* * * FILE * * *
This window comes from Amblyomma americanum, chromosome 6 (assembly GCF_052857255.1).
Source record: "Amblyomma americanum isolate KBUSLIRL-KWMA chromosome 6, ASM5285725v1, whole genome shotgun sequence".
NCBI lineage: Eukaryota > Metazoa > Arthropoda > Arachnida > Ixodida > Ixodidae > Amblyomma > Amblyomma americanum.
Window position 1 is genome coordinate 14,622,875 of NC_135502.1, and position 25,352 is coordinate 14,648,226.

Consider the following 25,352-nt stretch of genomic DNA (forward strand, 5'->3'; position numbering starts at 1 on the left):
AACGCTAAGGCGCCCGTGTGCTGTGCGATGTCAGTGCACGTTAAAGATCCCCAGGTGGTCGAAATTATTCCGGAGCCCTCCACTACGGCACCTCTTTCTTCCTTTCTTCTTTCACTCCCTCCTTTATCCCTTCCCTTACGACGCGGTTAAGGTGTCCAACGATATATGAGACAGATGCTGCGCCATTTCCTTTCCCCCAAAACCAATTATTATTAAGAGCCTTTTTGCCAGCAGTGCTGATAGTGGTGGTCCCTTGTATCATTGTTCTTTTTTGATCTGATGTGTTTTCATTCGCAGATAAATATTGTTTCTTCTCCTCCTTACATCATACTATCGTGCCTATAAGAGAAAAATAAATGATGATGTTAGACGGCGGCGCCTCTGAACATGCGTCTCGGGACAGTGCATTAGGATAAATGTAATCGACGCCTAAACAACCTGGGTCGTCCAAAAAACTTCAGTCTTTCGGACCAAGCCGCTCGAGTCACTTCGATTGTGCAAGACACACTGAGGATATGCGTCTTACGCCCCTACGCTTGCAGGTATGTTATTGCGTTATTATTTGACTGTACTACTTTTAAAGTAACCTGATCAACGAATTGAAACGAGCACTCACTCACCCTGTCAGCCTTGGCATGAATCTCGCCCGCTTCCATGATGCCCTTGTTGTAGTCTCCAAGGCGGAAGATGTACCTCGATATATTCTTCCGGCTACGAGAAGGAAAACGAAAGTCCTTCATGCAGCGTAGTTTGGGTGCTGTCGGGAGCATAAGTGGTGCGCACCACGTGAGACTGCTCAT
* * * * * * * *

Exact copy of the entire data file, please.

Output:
This window comes from Amblyomma americanum, chromosome 6 (assembly GCF_052857255.1).
Source record: "Amblyomma americanum isolate KBUSLIRL-KWMA chromosome 6, ASM5285725v1, whole genome shotgun sequence".
NCBI lineage: Eukaryota > Metazoa > Arthropoda > Arachnida > Ixodida > Ixodidae > Amblyomma > Amblyomma americanum.
Window position 1 is genome coordinate 14,622,875 of NC_135502.1, and position 25,352 is coordinate 14,648,226.

Consider the following 25,352-nt stretch of genomic DNA (forward strand, 5'->3'; position numbering starts at 1 on the left):
AACGCTAAGGCGCCCGTGTGCTGTGCGATGTCAGTGCACGTTAAAGATCCCCAGGTGGTCGAAATTATTCCGGAGCCCTCCACTACGGCACCTCTTTCTTCCTTTCTTCTTTCACTCCCTCCTTTATCCCTTCCCTTACGACGCGGTTAAGGTGTCCAACGATATATGAGACAGATGCTGCGCCATTTCCTTTCCCCCAAAACCAATTATTATTAAGAGCCTTTTTGCCAGCAGTGCTGATAGTGGTGGTCCCTTGTATCATTGTTCTTTTTTGATCTGATGTGTTTTCATTCGCAGATAAATATTGTTTCTTCTCCTCCTTACATCATACTATCGTGCCTATAAGAGAAAAATAAATGATGATGTTAGACGGCGGCGCCTCTGAACATGCGTCTCGGGACAGTGCATTAGGATAAATGTAATCGACGCCTAAACAACCTGGGTCGTCCAAAAAACTTCAGTCTTTCGGACCAAGCCGCTCGAGTCACTTCGATTGTGCAAGACACACTGAGGATATGCGTCTTACGCCCCTACGCTTGCAGGTATGTTATTGCGTTATTATTTGACTGTACTACTTTTAAAGTAACCTGATCAACGAATTGAAACGAGCACTCACTCACCCTGTCAGCCTTGGCATGAATCTCGCCCGCTTCCATGATGCCCTTGTTGTAGTCTCCAAGGCGGAAGATGTACCTCGATATATTCTTCCGGCTACGAGAAGGAAAACGAAAGTCCTTCATGCAGCGTAGTTTGGGTGCTGTCGGGAGCATAAGTGGTGCGCACCACGTGAGACTGCTCAT